October 03, 2020
FRANCE – an advocacy campaign by IRIS’ members targeting members of Parliament and health authorities
IRIS started fearing that COVID-19 would lead to a drop in plasma collection already in March and, sooner or later, to tensions in immunoglubulin supply. Before COVID -19 the situation was already difficult, especially with SubCutaneus IG, due to industry strategy of IG allocation in the country. Soon we noticed difficulties in some hospitals to meet demand due to a much larger than usal number of people moving from big cities to the country side at a time of the year when this was not expected.
We were lucky enough to be selected in a call for proposal run by Rhode Public Policy France (a consultancy agency), that offered pro bono consultancy for a campaign.
We therefore decided to launch a campaign, having our members as basis, to raise awareness among French Members of Parliament (MP) who, in general, are unaware of this issue, and among health authorities.
Our request? Adoption of a proactive approach by the French health authorities regarding IG supply tensions in France, aimed at protecting patients by removing the structural barriers related to plasma and IG supply.
How did we work? We had 3 webchats to present the whole operations to our board and regional delegates, then to our members. First, we had an educational approach to make them aware of the reality of the plasma sector in France, and the fact that they mainly rely on IG coming from abroad, if not totally, when it comes to subcutaneous IG (SCIG). Second, we were able to ask them if they would commit in writing to their local Members of Parliament, requesting an appointment and/or a written question to the Government.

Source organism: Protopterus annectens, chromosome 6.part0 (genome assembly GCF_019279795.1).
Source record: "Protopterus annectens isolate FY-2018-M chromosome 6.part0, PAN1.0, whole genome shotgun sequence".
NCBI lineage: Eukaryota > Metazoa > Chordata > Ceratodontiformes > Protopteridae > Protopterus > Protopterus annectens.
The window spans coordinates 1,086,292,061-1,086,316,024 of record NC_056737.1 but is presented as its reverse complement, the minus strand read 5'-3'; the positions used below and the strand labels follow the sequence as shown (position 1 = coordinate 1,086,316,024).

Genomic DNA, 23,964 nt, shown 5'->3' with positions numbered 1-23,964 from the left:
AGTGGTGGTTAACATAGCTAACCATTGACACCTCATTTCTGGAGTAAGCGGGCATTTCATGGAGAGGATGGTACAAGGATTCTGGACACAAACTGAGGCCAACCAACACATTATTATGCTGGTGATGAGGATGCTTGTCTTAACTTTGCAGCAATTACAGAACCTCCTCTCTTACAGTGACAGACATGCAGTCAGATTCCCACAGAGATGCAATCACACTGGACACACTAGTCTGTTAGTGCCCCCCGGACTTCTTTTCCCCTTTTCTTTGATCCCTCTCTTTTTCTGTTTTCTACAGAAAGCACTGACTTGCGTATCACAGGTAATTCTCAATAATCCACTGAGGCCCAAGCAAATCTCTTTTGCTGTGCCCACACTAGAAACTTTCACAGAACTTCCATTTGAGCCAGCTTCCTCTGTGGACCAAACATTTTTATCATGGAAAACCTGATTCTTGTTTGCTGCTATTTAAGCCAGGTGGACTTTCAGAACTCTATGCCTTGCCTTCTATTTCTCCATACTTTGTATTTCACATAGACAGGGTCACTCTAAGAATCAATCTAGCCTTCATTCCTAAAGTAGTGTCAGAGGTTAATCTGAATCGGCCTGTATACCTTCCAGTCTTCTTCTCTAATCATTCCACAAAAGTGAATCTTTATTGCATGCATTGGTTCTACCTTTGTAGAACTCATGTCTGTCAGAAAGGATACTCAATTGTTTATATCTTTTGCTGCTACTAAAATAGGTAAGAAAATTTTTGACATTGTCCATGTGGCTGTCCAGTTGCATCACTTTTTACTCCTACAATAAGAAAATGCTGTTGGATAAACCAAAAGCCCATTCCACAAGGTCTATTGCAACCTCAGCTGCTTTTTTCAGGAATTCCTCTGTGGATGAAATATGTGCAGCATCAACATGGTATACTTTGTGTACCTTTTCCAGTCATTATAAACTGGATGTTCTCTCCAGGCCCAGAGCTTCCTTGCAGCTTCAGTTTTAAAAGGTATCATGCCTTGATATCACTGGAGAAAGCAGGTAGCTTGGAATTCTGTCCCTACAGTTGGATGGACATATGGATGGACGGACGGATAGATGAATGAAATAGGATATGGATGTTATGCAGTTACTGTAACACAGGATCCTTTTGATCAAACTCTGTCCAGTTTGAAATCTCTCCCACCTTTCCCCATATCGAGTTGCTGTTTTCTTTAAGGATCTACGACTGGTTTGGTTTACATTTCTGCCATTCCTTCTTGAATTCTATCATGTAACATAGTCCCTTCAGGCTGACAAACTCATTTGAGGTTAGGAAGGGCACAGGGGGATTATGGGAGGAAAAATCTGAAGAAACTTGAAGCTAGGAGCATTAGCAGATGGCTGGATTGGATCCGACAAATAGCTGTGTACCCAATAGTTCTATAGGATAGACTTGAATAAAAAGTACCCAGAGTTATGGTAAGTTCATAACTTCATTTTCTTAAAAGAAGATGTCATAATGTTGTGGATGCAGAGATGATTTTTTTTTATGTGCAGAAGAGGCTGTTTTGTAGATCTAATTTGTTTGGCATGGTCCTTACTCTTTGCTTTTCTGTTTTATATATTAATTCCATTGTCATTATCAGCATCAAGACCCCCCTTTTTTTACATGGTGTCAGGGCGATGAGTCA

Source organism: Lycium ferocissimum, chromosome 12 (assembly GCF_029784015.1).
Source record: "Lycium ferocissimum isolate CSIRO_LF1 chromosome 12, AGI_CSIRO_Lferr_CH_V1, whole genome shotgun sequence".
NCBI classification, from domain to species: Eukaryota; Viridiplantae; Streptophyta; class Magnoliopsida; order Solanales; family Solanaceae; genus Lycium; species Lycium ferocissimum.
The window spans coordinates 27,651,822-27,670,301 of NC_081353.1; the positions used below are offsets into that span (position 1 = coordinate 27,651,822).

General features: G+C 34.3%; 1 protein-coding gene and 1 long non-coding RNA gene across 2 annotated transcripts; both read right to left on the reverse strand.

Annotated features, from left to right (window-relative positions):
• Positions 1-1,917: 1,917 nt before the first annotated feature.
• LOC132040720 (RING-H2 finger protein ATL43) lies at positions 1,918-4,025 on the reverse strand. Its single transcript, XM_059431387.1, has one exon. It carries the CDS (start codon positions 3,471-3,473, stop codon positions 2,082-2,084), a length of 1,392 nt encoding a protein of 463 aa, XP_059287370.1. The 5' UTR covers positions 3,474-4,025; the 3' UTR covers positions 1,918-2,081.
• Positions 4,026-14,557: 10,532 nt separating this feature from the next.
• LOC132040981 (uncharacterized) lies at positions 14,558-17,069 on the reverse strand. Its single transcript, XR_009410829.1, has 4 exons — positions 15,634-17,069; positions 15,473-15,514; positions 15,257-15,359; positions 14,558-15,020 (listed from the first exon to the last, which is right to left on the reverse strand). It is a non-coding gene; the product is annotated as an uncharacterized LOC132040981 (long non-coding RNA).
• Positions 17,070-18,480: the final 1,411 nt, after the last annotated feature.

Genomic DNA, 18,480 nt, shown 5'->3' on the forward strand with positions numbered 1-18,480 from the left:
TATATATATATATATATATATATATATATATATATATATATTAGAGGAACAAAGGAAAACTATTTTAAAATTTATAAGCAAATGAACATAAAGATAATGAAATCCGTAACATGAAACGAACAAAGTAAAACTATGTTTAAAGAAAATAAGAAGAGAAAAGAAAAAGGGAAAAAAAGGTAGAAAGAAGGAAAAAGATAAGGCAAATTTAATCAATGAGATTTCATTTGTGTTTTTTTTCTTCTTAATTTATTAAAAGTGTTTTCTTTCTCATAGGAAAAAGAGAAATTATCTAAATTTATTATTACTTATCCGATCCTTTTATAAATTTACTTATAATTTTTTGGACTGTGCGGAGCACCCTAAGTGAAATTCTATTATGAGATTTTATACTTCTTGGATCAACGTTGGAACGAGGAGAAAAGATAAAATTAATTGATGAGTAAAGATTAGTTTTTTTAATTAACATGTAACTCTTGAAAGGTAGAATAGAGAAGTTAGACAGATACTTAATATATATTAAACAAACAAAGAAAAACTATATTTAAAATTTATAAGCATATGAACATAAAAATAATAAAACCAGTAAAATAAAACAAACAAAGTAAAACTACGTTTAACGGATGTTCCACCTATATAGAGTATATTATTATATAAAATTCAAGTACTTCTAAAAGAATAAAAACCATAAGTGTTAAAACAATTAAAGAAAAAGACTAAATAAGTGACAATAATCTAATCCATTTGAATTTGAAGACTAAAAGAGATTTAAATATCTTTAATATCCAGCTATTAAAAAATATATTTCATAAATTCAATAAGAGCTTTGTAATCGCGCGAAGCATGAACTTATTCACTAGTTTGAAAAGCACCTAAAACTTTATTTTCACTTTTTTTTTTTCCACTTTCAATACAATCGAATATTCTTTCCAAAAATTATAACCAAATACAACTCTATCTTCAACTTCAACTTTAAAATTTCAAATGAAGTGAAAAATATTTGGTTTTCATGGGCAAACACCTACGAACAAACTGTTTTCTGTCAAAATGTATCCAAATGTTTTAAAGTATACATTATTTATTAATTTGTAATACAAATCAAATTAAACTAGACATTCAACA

We elaborated a set of tools to be used by us or by our members, comprising a document with extended key messages, the email to be sent to the MP, the draft of the written question, an open letter to the ministry of health (copied to the different national public health stakeholders) and co-signed by CEREDIH, our national reference centre, a press release, a set of posts for Facebook and Twitter, a folder with the details of all MPs (925), an online tool to follow up on the progress of the action and a campaign guide to explain the process.
As a result
We are considering to relaunch this campaign, as the threat for our patients remains. We are also very concerned with the patients who just got diagnosed; this situation can be difficult for patients diagnosed years ago but it can be even more complex for those recently diagnosed to have access to IG, especially SCIG.
Nevertheless, we were happy with the results of the first attempt. Many members were interested in learning more about how the system works, and happy to be able to commit, locally, at their level, based on their life experience.
We had a first meeting with the DG health, 76 MPs were contacted in 29 different parts of the country, 9 MPs tabled a written question, one wrote directly to the MoH and some of our members had appointments or advice on how to contact other influential people.
This was IRIS first attempt and results, in advocacy, do require time. But we could see that our members benefited from the experience, learnt more about the situation and were able to make their cases, which was a new exciting experience. With this said, we must continue!